Inactivation of human immunodeficiency virus by Betadine products and chlorhexidine

J Acquir Immune Defic Syndr (1988). 1989;2(1):16-20.


Eleven povidone-iodine-containing products (Betadine) and chlorhexidine gluconate solution were tested for their ability to inactivate human immunodeficiency virus (HIV) in a cell culture system. All Betadine products completely inactivated the virus at povidone-iodine concentrations of greater than or equal to 0.5% (10- to 20-fold dilutions of stock) except for Betadine Lubricating Antiseptic Gel, which required 2.5% for efficacy (1:2 dilution). Chlorhexidine gluconate completely inactivated HIV at concentrations of greater than or equal to 0.2% (1:100 dilution of laboratory stock; 1:20 dilution of commercial stock). Betadine douche and medicated douche did not inactivate HIV at the concentrations recommended for clinical use (0.33% and 0.25%, respectively) but were effective at povidone-iodine concentrations of 0.5%. Inactivation appeared to be immediate since no difference in efficacy based on length of exposure to the microbicide was detected. Thus, both microbicides are highly effective at killing HIV in vitro.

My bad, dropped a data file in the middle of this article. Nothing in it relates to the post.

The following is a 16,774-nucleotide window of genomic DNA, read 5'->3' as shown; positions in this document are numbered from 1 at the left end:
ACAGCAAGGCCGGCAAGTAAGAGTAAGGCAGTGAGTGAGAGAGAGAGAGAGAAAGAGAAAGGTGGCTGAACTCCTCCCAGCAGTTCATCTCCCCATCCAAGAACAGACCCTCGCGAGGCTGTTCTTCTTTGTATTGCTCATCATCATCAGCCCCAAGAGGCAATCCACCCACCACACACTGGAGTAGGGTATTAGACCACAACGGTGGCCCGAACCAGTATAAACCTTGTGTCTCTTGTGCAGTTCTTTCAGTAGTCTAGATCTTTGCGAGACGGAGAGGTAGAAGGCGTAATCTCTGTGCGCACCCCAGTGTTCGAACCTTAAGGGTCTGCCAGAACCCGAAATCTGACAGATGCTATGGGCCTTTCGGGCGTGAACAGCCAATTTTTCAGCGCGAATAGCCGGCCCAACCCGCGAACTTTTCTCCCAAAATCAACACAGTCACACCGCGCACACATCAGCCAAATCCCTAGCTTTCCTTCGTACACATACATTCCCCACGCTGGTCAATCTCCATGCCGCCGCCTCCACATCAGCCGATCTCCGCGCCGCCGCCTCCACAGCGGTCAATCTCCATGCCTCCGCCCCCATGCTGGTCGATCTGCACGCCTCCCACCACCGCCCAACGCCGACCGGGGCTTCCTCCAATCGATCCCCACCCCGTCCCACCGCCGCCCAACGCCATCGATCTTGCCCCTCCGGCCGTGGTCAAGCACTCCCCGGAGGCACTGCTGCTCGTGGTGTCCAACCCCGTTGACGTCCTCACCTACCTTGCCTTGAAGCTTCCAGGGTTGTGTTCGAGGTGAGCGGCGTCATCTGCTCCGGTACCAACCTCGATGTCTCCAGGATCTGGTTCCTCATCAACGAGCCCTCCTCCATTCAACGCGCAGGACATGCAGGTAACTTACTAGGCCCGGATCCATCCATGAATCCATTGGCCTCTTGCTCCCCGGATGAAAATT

Publication types

  • Research Support, Non-U.S. Gov't
  • Research Support, U.S. Gov't, P.H.S.

MeSH terms

  • Chlorhexidine / pharmacology*
  • HIV / drug effects*
  • HIV / enzymology
  • HIV / physiology
  • Povidone / analogs & derivatives*
  • Povidone-Iodine / pharmacology*
  • RNA-Directed DNA Polymerase / metabolism


  • Povidone-Iodine
  • RNA-Directed DNA Polymerase
  • Povidone
  • Chlorhexidine